The content of this article will benefit those of you who are starting to educate yourself about investing in the stock market and looking to gauge the potential return on investment in Hawthorn Bancshares Inc (NASDAQ:HWBK).
Hawthorn Bancshares Inc (NASDAQ:HWBK) delivered a less impressive 3.73% ROE over the past year, compared to the 8.45% return generated by its industry. HWBK’s results could indicate a relatively inefficient operation to its peers, and while this may be the case, it is important to understand what ROE is made up of and how it should be interpreted. Knowing these components could change your view on HWBK’s performance. I will take you through how metrics such as financial leverage impact ROE which may affect the overall sustainability of HWBK’s returns. View out our latest analysis for Hawthorn Bancshares
Breaking down Return on Equity
Return on Equity (ROE) weighs Hawthorn Bancshares’s profit against the level of its shareholders’ equity. For example, if the company invests $1 in the form of equity, it will generate $0.037 in earnings from this. While a higher ROE is preferred in most cases, there are several other factors we should consider before drawing any conclusions.
Return on Equity = Net Profit ÷ Shareholders Equity
ROE is measured against cost of equity in order to determine the efficiency of Hawthorn Bancshares’s equity capital deployed. Its cost of equity is 9.97%. This means Hawthorn Bancshares’s returns actually do not cover its own cost of equity, with a discrepancy of -6.24%. This isn’t sustainable as it implies, very simply, that the company pays more for its capital than what it generates in return. ROE can be split up into three useful ratios: net profit margin, asset turnover, and financial leverage. This is called the Dupont Formula:
ROE = profit margin × asset turnover × financial leverage
ROE = (annual net profit ÷ sales) × (sales ÷ assets) × (assets ÷ shareholders’ equity)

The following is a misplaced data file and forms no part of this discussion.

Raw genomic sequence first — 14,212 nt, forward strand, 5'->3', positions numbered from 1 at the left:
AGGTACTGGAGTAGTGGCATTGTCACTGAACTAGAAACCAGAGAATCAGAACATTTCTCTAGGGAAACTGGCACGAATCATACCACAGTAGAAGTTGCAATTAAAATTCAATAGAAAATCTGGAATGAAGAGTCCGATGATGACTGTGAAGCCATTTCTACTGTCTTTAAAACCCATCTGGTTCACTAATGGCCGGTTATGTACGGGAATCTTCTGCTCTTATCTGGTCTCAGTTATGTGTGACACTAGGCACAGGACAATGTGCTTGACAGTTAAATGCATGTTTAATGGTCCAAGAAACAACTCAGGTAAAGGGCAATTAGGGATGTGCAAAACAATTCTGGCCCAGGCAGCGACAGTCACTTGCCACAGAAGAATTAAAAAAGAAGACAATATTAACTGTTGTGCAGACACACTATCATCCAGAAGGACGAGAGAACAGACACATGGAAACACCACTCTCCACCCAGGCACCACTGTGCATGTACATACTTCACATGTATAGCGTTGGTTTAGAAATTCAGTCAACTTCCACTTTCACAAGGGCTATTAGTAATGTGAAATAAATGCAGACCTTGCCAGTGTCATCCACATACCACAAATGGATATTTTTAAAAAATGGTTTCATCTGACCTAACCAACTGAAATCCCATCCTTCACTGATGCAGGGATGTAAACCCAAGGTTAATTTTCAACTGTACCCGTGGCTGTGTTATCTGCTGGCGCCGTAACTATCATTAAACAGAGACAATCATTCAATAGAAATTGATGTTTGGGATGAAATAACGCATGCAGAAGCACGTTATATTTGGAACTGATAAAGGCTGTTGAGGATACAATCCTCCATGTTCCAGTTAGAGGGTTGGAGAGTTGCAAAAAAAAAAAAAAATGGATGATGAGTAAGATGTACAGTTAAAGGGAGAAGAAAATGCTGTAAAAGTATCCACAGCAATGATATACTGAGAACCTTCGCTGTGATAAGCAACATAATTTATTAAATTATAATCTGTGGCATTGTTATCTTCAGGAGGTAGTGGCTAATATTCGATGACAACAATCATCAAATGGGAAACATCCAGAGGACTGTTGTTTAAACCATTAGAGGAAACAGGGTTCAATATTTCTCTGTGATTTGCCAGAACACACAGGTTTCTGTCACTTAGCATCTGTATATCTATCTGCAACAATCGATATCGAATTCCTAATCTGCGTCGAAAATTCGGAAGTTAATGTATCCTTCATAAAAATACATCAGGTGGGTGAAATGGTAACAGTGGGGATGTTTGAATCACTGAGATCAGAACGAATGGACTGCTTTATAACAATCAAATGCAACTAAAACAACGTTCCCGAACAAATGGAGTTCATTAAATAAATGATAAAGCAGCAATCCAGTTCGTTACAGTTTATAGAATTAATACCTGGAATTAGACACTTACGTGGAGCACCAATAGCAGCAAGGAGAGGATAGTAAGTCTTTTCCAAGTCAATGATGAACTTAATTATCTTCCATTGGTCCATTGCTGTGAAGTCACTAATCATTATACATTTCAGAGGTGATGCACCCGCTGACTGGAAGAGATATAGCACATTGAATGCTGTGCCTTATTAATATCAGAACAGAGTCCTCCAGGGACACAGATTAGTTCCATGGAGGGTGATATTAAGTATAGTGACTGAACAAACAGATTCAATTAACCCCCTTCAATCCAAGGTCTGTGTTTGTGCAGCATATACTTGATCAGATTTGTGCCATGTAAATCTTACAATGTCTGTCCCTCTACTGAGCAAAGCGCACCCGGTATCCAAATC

ROE = annual net profit ÷ shareholders’ equity
Basically, profit margin measures how much of revenue trickles down into earnings which illustrates how efficient the business is with its cost management. Asset turnover reveals how much revenue can be generated from Hawthorn Bancshares’s asset base. The most interesting ratio, and reflective of sustainability of its ROE, is financial leverage. Since ROE can be inflated by excessive debt, we need to examine Hawthorn Bancshares’s debt-to-equity level. The debt-to-equity ratio currently stands at a high 184.73%, meaning the below-average ratio is already being driven by a large amount of debt.
ROE is a simple yet informative ratio, illustrating the various components that each measure the quality of the overall stock. Hawthorn Bancshares’s ROE is underwhelming relative to the industry average, and its returns were also not strong enough to cover its own cost of equity. Its concerning leverage level means its ROE is already supported by high debt, raising questions over whether ROE will further decline in the future. ROE is a helpful signal, but it is definitely not sufficient on its own to make an investment decision.
For Hawthorn Bancshares, there are three relevant aspects you should further examine:
- Financial Health: Does it have a healthy balance sheet? Take a look at our free balance sheet analysis with six simple checks on key factors like leverage and risk.
- Management:Have insiders been ramping up their shares to take advantage of the market’s sentiment for Hawthorn Bancshares’s future outlook? Check out our management and board analysis with insights on CEO compensation and governance factors.
- Other High-Growth Alternatives : Are there other high-growth stocks you could be holding instead of Hawthorn Bancshares? Explore our interactive list of stocks with large growth potential to get an idea of what else is out there you may be missing!
To help readers see pass the short term volatility of the financial market, we aim to bring you a long-term focused research analysis purely driven by fundamental data. Note that our analysis does not factor in the latest price sensitive company announcements.
The author is an independent contributor and at the time of publication had no position in the stocks mentioned.